Schools could be left out of pocket with no means of appeal after new powers were given to parents to complain about SEN education, experts have warned.
The office of the local government ombudsman is now able to investigate schools that "act unreasonably" and fail to offer the right support to SEN pupils.
It can demand more resources for children regardless of whether extra funds are made available by local authorities. It is also able to order that compensation be paid.
Ombudsmen already investigate SEN maladministration, and tribunals will continue to decide whether children should get statements.
But denial of a right of appeal to schools will leave local authorities and schools paying for the new powers "literally and figuratively", according to the Local Government Association (LGA).
"This will affect budgets and have a knock-on effect on all resources," said Daniel Mason, policy officer at the LGA.
"It could lead to `buck-passing', where the problem gets passed between schools and local authorities if neither has the money."
Concerns have also been raised that "pushy" parents could use their new rights inappropriately.
The changes have been made following Special Educational Needs Consortium chair Brian Lamb's inquiry into SEN provision last year, which said radical changes are needed to the way schools and local authorities deal with parents of children with SEN.
"I hope giving parents a proper voice will lead to a situation where schools are more ruthlessly focused on outcomes for SEN pupils," he told The TES.
Richard Rose, director of the Centre for Special Needs Education and Research at Northampton University, predicts that some parents will view the new powers as a "blunt instrument" to use against teachers in an "unsuitable way".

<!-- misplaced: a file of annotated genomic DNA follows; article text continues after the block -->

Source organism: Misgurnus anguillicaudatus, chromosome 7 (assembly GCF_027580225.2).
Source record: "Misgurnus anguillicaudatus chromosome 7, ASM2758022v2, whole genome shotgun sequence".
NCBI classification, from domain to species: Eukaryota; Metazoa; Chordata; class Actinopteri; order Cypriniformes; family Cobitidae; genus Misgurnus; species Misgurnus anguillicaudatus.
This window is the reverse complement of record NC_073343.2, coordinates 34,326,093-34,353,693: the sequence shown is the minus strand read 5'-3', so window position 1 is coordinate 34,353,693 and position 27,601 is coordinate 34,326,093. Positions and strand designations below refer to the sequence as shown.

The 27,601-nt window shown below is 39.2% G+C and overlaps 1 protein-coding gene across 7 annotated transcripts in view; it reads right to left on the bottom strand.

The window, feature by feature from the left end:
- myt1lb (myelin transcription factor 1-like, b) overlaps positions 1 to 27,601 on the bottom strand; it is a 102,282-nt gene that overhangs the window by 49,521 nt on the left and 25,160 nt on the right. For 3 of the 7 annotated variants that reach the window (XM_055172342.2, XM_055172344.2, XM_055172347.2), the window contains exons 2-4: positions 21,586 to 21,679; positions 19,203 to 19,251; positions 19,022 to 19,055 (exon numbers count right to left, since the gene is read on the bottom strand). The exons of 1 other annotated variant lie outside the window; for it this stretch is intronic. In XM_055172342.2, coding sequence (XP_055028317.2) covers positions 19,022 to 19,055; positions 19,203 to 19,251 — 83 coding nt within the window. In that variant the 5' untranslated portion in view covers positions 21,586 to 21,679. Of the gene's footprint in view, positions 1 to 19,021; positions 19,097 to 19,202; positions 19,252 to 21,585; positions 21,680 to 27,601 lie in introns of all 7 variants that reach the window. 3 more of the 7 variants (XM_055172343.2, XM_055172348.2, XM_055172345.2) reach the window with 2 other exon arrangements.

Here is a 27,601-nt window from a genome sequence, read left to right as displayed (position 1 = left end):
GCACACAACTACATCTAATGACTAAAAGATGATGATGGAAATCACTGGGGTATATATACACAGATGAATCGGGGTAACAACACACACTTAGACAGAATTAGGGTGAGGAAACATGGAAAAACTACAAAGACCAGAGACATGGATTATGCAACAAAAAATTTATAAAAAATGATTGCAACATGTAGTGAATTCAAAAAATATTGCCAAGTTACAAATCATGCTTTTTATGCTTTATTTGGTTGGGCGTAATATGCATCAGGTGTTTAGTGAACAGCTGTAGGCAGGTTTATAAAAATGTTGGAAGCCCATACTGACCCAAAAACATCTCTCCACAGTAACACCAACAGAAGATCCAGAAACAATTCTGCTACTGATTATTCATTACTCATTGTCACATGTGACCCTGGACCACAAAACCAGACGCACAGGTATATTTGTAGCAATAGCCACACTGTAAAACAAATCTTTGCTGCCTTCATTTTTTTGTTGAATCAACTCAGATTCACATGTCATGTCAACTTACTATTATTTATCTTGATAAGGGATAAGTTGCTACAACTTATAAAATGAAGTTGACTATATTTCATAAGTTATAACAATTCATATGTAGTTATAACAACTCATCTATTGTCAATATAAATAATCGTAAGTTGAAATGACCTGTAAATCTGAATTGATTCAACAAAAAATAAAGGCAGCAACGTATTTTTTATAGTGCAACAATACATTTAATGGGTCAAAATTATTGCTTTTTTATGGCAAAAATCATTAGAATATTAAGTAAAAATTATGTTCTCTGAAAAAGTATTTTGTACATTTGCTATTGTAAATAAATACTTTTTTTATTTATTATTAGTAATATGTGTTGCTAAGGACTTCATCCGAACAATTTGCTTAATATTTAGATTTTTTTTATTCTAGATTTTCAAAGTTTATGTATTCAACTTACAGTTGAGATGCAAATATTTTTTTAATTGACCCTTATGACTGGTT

"It's important sufficient power is still given to the professional powers of teachers and there is still room for dialogue with them," he said.
Lorraine Petersen, chief executive of the National Association for Special Educational Needs, said the changes could help teachers because it will make local authorities act more effectively.
"Schools do their best, but often all the paperwork and changes they recommend don't get further than local authorities, which leaves teachers despondent," she said.
But John Bangs, NUT head of education, criticised the decision not to allow schools right of appeal.
"There are cases where teachers think provision is inadequate and want it improved but can't act, and some parents won't appeal themselves," he said.
"The Government has never faced up to the reality of educating children with SEN, and the actual cost of giving individual support while they are in mainstream education."
But the new rules, which came into effect this month, could reduce the red tape burden on schools. Mr Lamb recommends that they should have to submit less data on SEN pupils to the Government as a "trade off".